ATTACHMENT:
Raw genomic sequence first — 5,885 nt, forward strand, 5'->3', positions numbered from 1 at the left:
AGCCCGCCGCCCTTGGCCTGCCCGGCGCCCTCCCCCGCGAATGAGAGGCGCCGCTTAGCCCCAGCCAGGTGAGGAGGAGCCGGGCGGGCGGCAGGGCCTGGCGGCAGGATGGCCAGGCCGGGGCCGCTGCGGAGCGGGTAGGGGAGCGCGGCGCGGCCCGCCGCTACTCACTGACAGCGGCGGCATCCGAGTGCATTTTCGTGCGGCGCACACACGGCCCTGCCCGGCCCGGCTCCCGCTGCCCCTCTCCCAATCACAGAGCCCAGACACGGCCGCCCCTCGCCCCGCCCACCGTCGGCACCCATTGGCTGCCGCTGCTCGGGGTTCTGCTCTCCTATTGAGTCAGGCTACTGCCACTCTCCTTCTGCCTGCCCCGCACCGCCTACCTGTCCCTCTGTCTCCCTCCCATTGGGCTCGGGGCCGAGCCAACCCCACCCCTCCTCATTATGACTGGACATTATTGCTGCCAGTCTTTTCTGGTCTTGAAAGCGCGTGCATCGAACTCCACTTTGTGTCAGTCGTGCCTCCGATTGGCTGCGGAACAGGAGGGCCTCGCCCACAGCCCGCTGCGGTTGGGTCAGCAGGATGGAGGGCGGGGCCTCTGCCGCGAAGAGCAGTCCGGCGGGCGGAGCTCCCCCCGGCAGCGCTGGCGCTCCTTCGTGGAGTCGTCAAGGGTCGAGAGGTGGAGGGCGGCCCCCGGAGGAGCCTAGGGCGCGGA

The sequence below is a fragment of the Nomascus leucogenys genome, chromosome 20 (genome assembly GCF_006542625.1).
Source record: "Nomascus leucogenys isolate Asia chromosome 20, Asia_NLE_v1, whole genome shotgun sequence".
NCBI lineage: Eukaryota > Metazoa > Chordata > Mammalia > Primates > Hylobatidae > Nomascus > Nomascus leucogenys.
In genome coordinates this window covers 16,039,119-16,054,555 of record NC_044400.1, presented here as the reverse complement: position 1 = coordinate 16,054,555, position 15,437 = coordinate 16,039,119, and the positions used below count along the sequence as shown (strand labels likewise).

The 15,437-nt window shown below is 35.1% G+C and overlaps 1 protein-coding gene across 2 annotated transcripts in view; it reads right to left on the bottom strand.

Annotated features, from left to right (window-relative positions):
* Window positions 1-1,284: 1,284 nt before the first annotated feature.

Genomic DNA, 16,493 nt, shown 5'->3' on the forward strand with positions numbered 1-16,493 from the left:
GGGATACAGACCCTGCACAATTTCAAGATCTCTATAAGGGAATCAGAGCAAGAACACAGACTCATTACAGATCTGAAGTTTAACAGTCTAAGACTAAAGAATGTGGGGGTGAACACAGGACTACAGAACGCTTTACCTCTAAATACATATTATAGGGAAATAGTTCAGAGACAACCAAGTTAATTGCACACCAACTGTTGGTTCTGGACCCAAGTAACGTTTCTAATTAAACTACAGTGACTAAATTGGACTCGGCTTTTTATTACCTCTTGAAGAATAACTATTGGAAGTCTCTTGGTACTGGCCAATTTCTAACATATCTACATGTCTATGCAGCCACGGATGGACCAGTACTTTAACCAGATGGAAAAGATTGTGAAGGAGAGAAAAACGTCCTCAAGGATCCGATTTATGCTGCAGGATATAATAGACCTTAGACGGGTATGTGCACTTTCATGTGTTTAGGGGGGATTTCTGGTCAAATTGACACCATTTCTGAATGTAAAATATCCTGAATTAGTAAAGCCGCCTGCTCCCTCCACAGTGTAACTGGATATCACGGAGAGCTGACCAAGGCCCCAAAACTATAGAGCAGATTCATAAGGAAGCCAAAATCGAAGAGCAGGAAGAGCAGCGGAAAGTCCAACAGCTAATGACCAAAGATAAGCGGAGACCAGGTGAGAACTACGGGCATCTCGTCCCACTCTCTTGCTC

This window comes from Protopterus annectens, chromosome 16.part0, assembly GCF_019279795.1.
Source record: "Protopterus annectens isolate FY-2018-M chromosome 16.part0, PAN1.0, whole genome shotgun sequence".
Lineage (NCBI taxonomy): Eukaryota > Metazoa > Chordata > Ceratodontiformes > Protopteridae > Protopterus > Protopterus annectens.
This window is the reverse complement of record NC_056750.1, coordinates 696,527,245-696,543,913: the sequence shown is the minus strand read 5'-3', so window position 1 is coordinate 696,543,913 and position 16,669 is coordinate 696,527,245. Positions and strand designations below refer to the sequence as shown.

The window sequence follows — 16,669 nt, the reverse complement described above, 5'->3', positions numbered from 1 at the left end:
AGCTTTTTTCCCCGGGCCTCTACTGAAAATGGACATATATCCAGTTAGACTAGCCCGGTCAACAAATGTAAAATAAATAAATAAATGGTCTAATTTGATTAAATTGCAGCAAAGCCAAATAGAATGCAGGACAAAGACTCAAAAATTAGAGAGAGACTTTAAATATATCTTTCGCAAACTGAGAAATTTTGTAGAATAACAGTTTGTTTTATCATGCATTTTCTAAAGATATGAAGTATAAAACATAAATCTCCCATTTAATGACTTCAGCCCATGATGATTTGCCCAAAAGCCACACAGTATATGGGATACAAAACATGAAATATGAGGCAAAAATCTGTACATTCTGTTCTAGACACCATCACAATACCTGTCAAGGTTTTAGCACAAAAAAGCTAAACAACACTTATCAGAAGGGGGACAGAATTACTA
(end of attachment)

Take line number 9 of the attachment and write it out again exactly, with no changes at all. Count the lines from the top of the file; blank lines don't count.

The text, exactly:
* Window positions 1-1,284: 1,284 nt before the first annotated feature.